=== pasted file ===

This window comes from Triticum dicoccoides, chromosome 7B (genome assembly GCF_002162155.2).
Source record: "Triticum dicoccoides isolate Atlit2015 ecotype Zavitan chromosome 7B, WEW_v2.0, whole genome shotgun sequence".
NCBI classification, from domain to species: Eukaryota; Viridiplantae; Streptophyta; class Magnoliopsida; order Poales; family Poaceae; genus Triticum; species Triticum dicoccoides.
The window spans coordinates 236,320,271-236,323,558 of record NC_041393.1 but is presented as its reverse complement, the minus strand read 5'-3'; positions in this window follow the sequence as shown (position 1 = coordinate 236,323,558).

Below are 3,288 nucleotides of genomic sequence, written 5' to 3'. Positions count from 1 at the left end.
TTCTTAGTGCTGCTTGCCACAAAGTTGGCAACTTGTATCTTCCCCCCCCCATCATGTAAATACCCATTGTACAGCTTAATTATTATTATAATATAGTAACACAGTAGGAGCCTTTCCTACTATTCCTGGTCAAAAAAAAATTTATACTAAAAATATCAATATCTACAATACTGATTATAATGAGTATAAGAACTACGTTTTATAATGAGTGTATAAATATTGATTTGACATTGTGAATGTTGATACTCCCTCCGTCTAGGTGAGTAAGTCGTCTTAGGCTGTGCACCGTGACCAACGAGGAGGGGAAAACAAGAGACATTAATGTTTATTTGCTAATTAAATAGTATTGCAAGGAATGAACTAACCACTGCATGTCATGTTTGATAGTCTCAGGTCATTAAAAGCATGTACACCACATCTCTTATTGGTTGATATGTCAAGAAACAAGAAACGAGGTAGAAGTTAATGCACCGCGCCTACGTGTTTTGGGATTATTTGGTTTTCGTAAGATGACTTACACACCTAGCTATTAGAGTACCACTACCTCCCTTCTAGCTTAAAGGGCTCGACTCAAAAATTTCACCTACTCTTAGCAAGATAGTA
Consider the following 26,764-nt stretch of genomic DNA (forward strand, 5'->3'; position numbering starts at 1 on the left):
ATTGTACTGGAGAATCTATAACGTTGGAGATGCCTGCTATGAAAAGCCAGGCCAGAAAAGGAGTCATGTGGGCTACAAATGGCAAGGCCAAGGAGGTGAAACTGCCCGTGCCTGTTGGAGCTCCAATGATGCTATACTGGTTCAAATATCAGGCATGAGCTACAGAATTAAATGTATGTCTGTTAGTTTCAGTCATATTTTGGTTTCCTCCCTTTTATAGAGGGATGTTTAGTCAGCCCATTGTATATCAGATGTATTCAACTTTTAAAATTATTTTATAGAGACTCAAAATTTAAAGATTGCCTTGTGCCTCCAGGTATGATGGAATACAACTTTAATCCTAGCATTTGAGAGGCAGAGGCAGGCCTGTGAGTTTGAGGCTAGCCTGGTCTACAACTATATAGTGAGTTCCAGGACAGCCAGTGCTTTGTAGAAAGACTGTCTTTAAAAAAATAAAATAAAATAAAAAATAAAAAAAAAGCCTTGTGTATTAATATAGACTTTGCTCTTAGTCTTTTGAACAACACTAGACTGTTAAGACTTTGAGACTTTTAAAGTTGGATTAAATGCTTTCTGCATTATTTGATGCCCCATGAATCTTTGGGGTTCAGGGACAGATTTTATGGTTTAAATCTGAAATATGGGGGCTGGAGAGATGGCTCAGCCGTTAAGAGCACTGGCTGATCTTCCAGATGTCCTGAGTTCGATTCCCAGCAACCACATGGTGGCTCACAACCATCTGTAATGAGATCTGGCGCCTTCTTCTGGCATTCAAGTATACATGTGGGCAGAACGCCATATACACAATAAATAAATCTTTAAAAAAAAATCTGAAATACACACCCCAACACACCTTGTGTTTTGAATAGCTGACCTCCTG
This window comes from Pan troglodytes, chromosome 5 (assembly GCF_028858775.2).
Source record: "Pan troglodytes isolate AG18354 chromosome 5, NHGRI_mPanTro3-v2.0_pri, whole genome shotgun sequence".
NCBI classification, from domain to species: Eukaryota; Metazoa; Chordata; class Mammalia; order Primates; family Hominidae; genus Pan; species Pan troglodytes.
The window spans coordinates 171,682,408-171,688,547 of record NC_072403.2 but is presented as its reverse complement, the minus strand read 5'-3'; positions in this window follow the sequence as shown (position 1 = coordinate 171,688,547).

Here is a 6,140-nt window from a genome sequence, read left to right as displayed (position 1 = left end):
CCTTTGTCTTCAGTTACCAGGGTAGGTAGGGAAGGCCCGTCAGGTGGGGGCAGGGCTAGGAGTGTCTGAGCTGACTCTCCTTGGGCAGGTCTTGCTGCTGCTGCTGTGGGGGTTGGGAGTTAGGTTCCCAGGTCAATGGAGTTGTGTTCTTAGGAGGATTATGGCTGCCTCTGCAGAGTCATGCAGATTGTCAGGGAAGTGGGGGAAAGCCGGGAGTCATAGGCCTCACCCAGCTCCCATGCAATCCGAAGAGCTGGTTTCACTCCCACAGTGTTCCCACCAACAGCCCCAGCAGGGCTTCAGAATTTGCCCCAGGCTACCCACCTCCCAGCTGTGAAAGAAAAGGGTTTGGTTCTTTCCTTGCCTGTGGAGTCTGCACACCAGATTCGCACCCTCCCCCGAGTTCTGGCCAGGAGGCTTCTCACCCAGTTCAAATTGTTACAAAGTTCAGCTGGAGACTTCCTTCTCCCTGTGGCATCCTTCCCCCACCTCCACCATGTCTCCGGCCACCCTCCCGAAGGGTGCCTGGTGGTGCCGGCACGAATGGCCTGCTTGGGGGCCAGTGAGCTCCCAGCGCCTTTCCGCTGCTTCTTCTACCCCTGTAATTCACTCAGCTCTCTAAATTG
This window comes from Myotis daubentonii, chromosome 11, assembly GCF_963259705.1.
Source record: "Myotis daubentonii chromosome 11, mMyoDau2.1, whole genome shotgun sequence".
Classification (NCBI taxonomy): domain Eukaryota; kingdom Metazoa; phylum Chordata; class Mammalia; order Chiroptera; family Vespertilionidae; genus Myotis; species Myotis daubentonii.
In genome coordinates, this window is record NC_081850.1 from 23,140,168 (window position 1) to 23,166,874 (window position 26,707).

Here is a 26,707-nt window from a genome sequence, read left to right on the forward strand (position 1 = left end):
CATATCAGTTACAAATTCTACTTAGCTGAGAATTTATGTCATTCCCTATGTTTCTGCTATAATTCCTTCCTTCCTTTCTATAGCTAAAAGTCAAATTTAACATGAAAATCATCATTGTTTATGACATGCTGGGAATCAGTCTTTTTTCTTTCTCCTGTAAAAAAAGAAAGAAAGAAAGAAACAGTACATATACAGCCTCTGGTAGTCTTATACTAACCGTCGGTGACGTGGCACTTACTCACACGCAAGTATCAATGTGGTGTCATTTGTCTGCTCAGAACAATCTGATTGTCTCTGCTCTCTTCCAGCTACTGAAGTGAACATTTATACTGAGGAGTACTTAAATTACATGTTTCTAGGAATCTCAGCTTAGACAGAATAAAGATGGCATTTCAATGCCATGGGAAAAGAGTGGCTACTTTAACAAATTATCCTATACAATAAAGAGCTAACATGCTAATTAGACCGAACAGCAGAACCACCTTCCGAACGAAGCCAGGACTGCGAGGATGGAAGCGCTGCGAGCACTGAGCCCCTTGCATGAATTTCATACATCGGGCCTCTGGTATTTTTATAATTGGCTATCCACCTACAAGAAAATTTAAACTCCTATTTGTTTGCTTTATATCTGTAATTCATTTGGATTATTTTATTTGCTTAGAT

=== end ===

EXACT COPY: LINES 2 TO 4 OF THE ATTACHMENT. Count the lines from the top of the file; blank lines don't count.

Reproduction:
Source record: "Triticum dicoccoides isolate Atlit2015 ecotype Zavitan chromosome 7B, WEW_v2.0, whole genome shotgun sequence".
NCBI classification, from domain to species: Eukaryota; Viridiplantae; Streptophyta; class Magnoliopsida; order Poales; family Poaceae; genus Triticum; species Triticum dicoccoides.
The window spans coordinates 236,320,271-236,323,558 of record NC_041393.1 but is presented as its reverse complement, the minus strand read 5'-3'; positions in this window follow the sequence as shown (position 1 = coordinate 236,323,558).